© 2017 Elsevier Inc. Experimental stroke leads to microglia activation and progressive neuronal loss at sites of secondary neurodegeneration (SND). These lesions are remote from, but synaptically connected to, primary infarction sites. Previous studies have demonstrated that immune cells are present in sites of infarction in the first hours and days after stroke, and are associated with increased neurodegeneration in peri-infarct regions. However, it is not known whether immune cells are also present in more distal sites where SND occurs. Our study aimed to investigate whether immune cells are present in sites of SND and, if so, how these cell populations compare to those in the peri-infarct zone. Cells were isolated from the thalamus, the main site of SND, and remaining brain tissue 14 days post-stroke. Analysis was performed using flow cytometry to quantify microglia, myeloid cell and lymphocyte numbers. We identified a substantial infiltration of immune cells in the ipsilateral (stroked) compared to the contralateral (control) thalamus, with a significant increase in the percentage of CD4+ and CD8+ T cells. This result was further quantified using immunofluorescent labelling of fixed tissue. In the remaining ipsilateral hemisphere tissue, there were significant increases in the frequency of CD4+ and CD8+ T lymphocytes, B lymphocytes, Ly6G+ neutrophils and both Ly6G-Ly6CLO and Ly6G-Ly6CHI monocytes. Our results indicate that infiltrating immune cells persist in ischemic tissue after the acute ischemic phase, and are increased in sites of SND. Importantly, immune cells have been shown to play pivotal roles in both damage and repair processes after stroke. Our findings indicate that immune cells may also be involved in the pathogenesis of SND and further clinical studies are warranted to characterise the nature of inflammatory cell infiltrates in human disease.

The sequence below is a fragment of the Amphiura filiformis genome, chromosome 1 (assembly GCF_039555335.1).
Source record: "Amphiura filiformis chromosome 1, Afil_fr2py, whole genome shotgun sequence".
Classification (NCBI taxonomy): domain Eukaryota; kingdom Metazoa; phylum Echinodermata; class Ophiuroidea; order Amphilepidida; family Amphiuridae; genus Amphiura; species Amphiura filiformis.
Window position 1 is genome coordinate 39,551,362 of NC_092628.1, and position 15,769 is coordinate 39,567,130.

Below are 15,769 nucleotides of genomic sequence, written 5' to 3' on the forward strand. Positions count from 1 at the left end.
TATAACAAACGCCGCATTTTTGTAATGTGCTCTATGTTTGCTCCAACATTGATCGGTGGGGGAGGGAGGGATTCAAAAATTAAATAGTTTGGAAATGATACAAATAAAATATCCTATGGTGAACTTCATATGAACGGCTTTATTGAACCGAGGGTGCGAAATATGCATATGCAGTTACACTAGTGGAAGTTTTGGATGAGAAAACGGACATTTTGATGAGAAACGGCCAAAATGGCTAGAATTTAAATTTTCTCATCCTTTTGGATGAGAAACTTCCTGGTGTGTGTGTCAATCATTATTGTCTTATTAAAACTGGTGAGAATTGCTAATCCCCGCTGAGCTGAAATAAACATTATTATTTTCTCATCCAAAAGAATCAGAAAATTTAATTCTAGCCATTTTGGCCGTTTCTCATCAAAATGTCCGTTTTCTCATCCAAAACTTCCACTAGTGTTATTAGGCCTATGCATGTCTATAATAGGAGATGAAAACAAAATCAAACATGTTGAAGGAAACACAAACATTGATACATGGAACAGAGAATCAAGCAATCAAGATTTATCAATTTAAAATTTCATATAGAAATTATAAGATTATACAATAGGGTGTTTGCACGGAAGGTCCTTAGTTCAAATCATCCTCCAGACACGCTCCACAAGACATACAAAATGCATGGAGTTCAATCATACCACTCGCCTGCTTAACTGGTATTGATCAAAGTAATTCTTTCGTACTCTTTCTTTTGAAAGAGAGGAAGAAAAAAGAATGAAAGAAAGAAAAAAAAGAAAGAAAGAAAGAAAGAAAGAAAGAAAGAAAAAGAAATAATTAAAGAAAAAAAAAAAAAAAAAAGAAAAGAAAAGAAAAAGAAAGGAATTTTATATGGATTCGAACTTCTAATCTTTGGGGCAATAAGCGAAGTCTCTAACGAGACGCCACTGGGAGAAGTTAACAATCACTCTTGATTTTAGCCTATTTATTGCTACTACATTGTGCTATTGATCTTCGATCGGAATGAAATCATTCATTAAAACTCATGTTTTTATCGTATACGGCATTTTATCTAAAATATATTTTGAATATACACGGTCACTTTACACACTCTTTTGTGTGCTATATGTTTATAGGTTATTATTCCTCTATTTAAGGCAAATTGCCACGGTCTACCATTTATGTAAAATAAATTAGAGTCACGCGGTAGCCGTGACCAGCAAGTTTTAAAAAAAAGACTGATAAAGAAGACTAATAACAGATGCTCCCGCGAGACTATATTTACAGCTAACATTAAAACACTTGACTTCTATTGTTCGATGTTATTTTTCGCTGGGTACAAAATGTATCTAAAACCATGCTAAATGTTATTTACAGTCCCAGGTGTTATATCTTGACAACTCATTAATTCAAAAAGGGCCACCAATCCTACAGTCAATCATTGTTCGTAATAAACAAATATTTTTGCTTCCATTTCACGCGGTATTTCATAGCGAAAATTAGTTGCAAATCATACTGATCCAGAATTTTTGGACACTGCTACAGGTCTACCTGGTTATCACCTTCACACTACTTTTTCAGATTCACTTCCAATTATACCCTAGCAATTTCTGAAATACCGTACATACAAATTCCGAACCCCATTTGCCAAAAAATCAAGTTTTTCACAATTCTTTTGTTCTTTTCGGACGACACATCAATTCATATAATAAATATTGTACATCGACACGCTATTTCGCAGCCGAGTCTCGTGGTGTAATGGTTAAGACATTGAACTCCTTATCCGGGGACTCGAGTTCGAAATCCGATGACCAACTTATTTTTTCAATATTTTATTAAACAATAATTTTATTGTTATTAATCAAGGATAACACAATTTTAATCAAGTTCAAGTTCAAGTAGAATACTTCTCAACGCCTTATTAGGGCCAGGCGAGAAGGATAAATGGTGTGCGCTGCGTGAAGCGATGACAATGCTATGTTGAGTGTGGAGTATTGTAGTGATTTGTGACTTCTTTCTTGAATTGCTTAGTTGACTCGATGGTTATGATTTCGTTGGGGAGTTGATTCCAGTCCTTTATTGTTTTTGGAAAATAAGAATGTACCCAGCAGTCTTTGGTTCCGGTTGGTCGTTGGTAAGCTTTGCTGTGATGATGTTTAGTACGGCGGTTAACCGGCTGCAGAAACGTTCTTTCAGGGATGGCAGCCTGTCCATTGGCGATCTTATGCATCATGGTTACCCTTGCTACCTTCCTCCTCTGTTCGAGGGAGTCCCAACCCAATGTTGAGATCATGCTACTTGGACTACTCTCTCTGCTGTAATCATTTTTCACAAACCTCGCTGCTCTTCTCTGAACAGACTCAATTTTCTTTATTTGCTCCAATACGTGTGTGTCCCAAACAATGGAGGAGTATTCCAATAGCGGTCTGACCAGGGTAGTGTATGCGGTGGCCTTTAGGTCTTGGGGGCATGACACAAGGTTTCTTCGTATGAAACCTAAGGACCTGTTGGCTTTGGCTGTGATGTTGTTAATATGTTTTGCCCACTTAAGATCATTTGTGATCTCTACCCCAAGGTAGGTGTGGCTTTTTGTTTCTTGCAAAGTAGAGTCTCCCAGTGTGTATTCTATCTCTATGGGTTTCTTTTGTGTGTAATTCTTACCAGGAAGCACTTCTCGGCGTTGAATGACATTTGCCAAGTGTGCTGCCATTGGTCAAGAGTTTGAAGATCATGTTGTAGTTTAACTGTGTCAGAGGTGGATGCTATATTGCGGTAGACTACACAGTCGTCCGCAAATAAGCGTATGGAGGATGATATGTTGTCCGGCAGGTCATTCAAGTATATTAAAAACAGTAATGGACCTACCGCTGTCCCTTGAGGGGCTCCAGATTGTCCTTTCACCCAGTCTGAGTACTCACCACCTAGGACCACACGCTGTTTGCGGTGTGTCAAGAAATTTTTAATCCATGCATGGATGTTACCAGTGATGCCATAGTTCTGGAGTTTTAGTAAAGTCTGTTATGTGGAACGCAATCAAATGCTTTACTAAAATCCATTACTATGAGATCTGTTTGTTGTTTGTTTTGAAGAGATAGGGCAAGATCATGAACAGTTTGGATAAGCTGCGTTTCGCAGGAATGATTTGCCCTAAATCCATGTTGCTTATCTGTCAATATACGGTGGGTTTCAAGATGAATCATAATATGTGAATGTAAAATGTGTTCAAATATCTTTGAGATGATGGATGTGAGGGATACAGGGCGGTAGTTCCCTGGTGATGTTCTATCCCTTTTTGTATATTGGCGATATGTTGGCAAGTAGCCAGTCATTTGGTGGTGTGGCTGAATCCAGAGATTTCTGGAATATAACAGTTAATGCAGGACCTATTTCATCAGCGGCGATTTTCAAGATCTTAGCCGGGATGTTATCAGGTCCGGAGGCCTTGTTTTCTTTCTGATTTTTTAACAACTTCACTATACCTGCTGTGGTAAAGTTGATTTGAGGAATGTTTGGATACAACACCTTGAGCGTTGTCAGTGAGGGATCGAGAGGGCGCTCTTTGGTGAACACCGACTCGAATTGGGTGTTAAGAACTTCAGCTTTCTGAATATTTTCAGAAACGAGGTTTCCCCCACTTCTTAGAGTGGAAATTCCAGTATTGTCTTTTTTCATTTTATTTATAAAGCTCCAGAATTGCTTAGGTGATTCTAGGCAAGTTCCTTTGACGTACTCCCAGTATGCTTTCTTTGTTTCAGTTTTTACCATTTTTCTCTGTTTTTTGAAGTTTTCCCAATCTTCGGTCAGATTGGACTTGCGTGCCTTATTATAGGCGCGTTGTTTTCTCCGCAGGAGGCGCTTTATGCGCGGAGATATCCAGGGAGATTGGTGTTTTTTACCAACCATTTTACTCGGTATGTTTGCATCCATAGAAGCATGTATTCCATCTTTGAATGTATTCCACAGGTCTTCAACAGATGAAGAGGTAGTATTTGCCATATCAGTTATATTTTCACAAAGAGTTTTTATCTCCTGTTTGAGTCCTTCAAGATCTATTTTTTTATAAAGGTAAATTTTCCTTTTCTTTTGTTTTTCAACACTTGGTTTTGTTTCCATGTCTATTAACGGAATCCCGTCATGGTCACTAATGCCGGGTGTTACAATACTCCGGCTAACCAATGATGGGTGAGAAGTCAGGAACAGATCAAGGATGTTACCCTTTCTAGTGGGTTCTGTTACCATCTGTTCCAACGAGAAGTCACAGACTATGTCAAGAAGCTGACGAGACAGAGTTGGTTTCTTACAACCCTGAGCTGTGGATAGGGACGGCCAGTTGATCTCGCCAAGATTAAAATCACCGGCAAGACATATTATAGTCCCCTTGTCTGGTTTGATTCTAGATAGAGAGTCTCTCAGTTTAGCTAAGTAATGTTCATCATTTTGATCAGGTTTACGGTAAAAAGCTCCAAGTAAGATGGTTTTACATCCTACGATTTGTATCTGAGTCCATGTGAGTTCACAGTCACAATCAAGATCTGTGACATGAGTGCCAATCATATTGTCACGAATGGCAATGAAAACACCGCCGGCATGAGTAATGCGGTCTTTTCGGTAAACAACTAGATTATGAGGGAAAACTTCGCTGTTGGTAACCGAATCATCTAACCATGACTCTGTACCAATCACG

Ong LK, Chow WZ, Tebay C, Kluge M, Pietrogrande G, Zalewska K, et al., 'Growth Hormone Improves Cognitive Function After Experimental Stroke', STROKE, 49 1257-+ (2018) [C1]
Kluge MG, Jones K, Kooi Ong L, Gowing EK, Nilsson M, Clarkson AN, Walker FR, 'Age-dependent Disturbances of Neuronal and Glial Protein Expression Profiles in Areas of Secondary Neurodegeneration Post-stroke', Neuroscience, 393 185-195 (2018) [C1]
© 2018 Despite the fact that approximately 80% of strokes occur in those aged over 60 years, many pre-clinical stroke studies have been conducted in younger adult rodents, raising... [more]
© 2018 Despite the fact that approximately 80% of strokes occur in those aged over 60 years, many pre-clinical stroke studies have been conducted in younger adult rodents, raising debate about translation and generalizability of these results. We were interested in potential age differences in stroke-induced secondary neurodegeneration (SND). SND involves the death of neurons in areas remote from, but connected to, the site of infarction, as well as glial disturbances. Here we investigated potential differences in key parameters of SND in the thalamus, a major site of post-stroke SND. Protein expression profiles in young adult (2¿4 months) and aged (22¿23 months) mice were analyzed 28 days after a cortical stroke. Our results show that age reduced the expression of synaptic markers (PSD 95, Synapsin1) and increased Amyloid ß oligomer accumulation after stroke. Protein expression of several markers of glial activity remained relatively stable across age groups post-stroke. We have identified that age exacerbates the severity of SND after stroke. Our results, however, do not support a view that microglia or astrocytes are the main contributors to the enhanced severity of SND in aged mice.
Zalewska K, Pietrogrande G, Ong LK, Abdolhoseini M, Kluge M, Johnson SJ, et al., 'Sustained administration of corticosterone at stress-like levels after stroke suppressed glial reactivity at sites of thalamic secondary neurodegeneration', Brain, Behavior, and Immunity, 69 210-222 (2018) [C1]
© 2017 Elsevier Inc. Secondary neurodegeneration (SND) is an insidious and progressive condition involving the death of neurons in regions of the brain that were connected to but ... [more]